Frock Flicks Free-for-All February

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You asked for it, so here’s an occasional open thread to bitch about anything tangentially related to history, costume, movies, or TV shows! Or whatever else is on your mind right now. Note that URLs are automatically held for moderation, but most anything else goes as long as you’re not bitchier than we are!

Whew, another Snark Week is in the books — hope you had a good time! Even though we have all that content is behind us, we can’t rest on our laurels because most of us are headed to Venetian Carnevale this month. While that won’t net us any Frock Flicks specials, it does mean we have to buckle down and plan stuff in advance for the blog at the same time as we’re frantically sewing all our costumes to wear in Italy. So if we seem a little extra frazzled this February, that’s why.

DragRace - sewing machine fucked

 

What’s keeping you busy this month? Got any movie or TV recs for us to catch up on when we’re back?

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Three historical costumers who decided the world needed a podcast and blog dedicated to historical costume movies and everything right and wrong with them.

43 Responses

  1. Susan Pola Staples

    Buon Carnavale!

    Primarily I’m bothered about certain directors and ‘their dream’ regarding costume. Yes Littke Women I’m addressing you are Oscar nominated and Portrait of a Lady on Fire is neglected. It just won the Cesar, I think and it’s been on my must see list since you blogged about it in forthcoming flicks.

    Main thing, have fun in Venice.

    Reply
    • Trystan L. Bass

      Portrait of a Lady has an ‘internet’ release date of 2/28 in the UK, so I’m hoping it’ll be available on streaming or on-demand in the US pretty quickly — because I want to see the costumes up close!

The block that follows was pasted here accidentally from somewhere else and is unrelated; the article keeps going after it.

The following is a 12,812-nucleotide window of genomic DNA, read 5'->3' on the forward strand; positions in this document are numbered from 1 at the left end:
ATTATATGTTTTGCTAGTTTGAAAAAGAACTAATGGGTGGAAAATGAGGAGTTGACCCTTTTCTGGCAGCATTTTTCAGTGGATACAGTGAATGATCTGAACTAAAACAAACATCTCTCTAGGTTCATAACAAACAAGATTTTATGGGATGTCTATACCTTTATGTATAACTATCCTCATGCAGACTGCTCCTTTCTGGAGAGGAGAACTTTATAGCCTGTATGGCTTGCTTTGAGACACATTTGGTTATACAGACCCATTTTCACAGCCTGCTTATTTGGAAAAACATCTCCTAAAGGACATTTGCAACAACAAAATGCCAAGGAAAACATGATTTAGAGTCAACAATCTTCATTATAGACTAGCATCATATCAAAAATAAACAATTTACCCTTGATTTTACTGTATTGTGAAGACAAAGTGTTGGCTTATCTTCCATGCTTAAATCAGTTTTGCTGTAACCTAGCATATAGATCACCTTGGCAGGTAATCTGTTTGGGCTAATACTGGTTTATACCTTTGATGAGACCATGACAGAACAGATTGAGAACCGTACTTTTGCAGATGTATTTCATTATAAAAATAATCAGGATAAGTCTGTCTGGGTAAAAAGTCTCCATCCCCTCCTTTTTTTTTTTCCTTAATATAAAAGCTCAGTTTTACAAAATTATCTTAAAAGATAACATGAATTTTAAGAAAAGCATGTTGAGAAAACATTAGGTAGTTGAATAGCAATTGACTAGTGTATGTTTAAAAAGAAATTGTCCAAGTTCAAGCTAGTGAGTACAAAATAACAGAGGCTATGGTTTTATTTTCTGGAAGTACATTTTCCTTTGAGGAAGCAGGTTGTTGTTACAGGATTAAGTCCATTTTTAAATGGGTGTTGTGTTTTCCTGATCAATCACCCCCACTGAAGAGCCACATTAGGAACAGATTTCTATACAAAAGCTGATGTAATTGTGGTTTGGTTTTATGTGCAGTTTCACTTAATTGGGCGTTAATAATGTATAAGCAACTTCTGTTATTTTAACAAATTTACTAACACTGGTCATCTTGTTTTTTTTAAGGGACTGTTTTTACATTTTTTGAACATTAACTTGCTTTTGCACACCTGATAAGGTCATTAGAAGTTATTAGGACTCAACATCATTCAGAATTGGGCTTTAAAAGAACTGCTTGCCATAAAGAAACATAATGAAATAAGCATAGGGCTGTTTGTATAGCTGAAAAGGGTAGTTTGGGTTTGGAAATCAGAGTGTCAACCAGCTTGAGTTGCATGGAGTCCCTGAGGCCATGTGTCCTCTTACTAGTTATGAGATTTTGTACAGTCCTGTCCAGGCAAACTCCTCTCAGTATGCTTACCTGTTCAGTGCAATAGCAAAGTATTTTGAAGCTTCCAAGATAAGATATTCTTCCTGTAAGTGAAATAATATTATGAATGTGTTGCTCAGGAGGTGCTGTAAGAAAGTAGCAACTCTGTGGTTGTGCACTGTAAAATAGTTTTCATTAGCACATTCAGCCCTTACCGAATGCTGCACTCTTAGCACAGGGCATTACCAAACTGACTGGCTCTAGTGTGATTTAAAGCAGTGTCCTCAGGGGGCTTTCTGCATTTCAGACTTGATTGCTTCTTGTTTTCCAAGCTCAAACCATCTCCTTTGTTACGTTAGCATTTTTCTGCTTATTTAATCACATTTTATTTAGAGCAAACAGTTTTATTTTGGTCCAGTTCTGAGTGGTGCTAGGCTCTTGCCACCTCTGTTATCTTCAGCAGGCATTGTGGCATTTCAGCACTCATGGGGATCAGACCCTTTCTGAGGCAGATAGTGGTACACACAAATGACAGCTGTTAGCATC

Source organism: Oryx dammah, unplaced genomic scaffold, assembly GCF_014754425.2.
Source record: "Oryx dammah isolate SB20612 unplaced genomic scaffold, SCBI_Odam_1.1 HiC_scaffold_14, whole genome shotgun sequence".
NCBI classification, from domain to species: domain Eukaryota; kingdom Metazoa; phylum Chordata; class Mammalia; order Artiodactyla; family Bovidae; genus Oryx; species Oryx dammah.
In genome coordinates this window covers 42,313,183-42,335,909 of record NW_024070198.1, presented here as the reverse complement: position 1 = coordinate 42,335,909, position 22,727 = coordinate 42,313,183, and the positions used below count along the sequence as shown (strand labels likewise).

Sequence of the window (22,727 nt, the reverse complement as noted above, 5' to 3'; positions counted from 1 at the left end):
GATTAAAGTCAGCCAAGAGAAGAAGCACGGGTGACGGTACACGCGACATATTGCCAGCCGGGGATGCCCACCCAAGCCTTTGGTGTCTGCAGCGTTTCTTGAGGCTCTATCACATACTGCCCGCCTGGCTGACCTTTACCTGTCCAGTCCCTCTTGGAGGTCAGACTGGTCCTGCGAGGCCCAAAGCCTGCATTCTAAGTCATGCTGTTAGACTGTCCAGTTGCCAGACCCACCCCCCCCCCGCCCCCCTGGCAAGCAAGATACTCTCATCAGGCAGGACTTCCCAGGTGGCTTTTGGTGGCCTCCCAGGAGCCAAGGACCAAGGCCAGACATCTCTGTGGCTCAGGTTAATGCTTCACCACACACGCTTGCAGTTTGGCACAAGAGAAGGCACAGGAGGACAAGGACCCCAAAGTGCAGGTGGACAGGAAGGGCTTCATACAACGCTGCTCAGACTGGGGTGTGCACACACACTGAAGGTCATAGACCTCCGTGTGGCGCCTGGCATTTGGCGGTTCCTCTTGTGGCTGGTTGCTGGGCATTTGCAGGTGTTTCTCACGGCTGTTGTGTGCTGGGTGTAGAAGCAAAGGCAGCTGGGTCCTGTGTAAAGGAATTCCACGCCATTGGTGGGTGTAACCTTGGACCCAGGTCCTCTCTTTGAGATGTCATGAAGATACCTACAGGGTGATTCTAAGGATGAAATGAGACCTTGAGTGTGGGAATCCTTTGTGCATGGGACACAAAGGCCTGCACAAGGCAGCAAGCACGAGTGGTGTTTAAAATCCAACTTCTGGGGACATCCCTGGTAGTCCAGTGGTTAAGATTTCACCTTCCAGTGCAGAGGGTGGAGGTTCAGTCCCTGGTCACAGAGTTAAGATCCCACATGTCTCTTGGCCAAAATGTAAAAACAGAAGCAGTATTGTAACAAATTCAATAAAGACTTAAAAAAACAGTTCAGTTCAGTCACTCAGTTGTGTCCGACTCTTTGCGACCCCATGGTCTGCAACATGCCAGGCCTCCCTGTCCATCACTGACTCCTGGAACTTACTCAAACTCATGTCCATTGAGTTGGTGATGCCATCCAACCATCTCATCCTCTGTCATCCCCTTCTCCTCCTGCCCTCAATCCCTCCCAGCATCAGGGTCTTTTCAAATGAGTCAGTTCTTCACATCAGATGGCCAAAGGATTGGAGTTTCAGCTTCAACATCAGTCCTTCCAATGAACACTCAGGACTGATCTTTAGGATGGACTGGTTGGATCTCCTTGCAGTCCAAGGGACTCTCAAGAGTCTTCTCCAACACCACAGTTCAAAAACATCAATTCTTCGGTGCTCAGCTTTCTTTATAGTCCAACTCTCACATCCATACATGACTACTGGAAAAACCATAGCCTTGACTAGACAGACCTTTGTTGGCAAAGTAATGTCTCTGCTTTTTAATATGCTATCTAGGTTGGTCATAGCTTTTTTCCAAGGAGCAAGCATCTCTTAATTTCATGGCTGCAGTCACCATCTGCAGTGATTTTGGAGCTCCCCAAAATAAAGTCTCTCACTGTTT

Reply
      • Susan Pola Staples

        Thanks for the streaming UK release. I too want to see close ups of clothing the actors and actresses wore. What is on Pinterest leaves me wanting more.

        Reply
  2. Roxana

    I am dying to talk about Sanditon and Howard’s End. The latter had some really lovely outfits. The former is a hot mess. The latest episode of Sanditon had our heroine playing Cricket with guys, loose hair flying, arms bare. The nineteenth century had a word for girls like that ‘hoyden’.

    Reply
    • Trystan L. Bass

      We reviewed the Howards End remake when it first aired on cable! And we have Sanditon recaps coming at the end of the month, thanks to a guest writer :)

      Reply
      • Roxana

        I did a search for Howard’s End and didn’t find it. There were some really lovely multicolored blouses that looked like silk but I did wonder about Helen’s ponytail.
        Can’t wait for the Sanditon recaps. I find the show rather hard to watch.

        Reply
        • Katie O

          Sanditon was so disappointing to me. I love Jane Austen adaptations, and I liked that it’s one that doesn’t get a lot of love because it’s unfinished, but what a mess. Both in the costumes and in the plot.

          Reply
          • Roxana

            Interestingly the biracial Miss Lambe is a genuine Austen character. Jane had referenced West Indian slavery in two previous novels, Mansfield Park and Emma, I wonder if she intended to address the issue more directly in Sanditon or if Miss Lambe was to be no more than background color. The whole workers plotline is very un-Austen as she limited herself to what she knew, which was the gentry. And the incest between the young Denhams is way out of left field!

            Reply
    • Sharon in Scotland

      I’ve always loved the word “hoyden”, I’ve worked with a few “roaring” girls in my time, pretty much the same thing……..boisterous, loud, smiley, grubby and loveable

      Reply
  3. broughps

    Outlander will be back on the 16th and am looking forward to seeing how the new costume designer measure up to Terry.

    Reply
    • Frannie Germeshausen